News & Politics

Here Are The Democrats Who Haven’t Co-Sponsored the DC Statehood Bill

Image via iStock.

Last week, Delaware Senator Tom Carper re-introduced a DC statehood bill to the Senate. The bill is highly unlikely to go anywhere without filibuster reform, as it would need 60 votes to pass and there’s currently no public Senate GOP support. However, it’s another big step towards potential representation for the District.  Should the filibuster be eliminated, the measure would only need a simple majority (which the Democrats currently have) to pass.

The Congressional politics of DC statehood have changed a bit over the years. Not long ago, it was presented primarily as a civil rights issue—the unfinished business of the civil rights movement, a majority-Black city denied equal rights. Though the District’s demographics have changed, that argument about basic fairness remains part of the mix. But recently, a more blunt partisan argument has come to the fore: Statehood for DC (and Puerto Rico, for that matter) are a way of getting more Democrats into a Senate that is egregiously stacked in favor of rural, Republican-dominated states, some with smaller populations than DC’s. This may help explain why Democratic legislators from neighboring states, who once resisted statehood since it might lead to commuter taxes on their constituents, have embraced the cause.

But not every Senate Democrat is on board, which means the measure may not even be able to get a simple majority in the 50-50 Senate. As of now, the bill only has 39 co-sponsors.

DC Shadow Senator Paul Strauss provided some information about who isn’t co-sponsoring the bill and why.

Angus King (ME): Not currently a co-sponsor, hasn’t supported similar legislation in the past

Kyrsten Sinema (AZ):Not currently a co-sponsor, hasn’t supported similar legislation in the past

Joe Manchin (WV):Not currently a co-sponsor, hasn’t supported similar legislation in the past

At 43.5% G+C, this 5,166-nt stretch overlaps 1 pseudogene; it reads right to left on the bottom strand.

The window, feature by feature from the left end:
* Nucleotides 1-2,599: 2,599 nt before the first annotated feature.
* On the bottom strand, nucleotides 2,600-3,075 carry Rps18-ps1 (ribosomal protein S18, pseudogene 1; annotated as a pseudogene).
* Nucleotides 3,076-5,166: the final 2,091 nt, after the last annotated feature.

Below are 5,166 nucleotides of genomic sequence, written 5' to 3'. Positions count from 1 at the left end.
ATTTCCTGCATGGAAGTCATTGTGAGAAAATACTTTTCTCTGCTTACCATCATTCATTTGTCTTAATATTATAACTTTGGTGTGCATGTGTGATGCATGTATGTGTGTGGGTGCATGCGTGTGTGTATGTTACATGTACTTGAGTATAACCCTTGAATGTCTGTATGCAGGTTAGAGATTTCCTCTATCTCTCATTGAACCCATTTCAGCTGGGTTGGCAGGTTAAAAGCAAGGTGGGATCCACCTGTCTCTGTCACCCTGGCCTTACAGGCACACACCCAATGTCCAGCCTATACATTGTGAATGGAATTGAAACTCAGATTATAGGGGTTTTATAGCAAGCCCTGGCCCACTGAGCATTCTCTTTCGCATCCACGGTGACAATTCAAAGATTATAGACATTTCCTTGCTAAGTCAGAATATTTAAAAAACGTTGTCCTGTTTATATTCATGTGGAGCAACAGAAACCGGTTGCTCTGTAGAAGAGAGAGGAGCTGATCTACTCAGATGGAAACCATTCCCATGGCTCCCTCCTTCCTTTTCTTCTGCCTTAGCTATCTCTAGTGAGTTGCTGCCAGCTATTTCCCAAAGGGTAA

Jon Tester (MT): Not currently a co-sponsor, but was a co-sponsor on previous statehood legislation.

Jeanne Shaheen (NH): Not currently a co-sponsor, but was a co-sponsor on previous statehood legislation.

Jon Ossoff (GA): Not currently a co-sponsor, but has expressed support for DC statehood and is likely to join.

Raphael Warnock (GA): Not currently a co-sponsor, but has expressed support for DC statehood and is likely to join.

John Hickenlooper (CO): Not currently a co-sponsor, but expressed support for DC statehood during his presidential campaign.

Mark Kelly (AZ): Not currently a co-sponsor, hasn’t made a definitive statement about his position on DC statehood.

Ben Ray Luján (NM): Not currently a co-sponsor, was a co-sponsor as a Representative.

Don’t Miss Another Big Story—Get Our Weekend Newsletter

Our most popular stories of the week, sent every Saturday.

Or, see all of our newsletters. By signing up, you agree to our terms.
Jane Recker
Assistant Editor

Jane is a Chicago transplant who now calls Cleveland Park her home. Before joining Washingtonian, she wrote for Smithsonian Magazine and the Chicago Sun-Times. She is a graduate of Northwestern University, where she studied journalism and opera.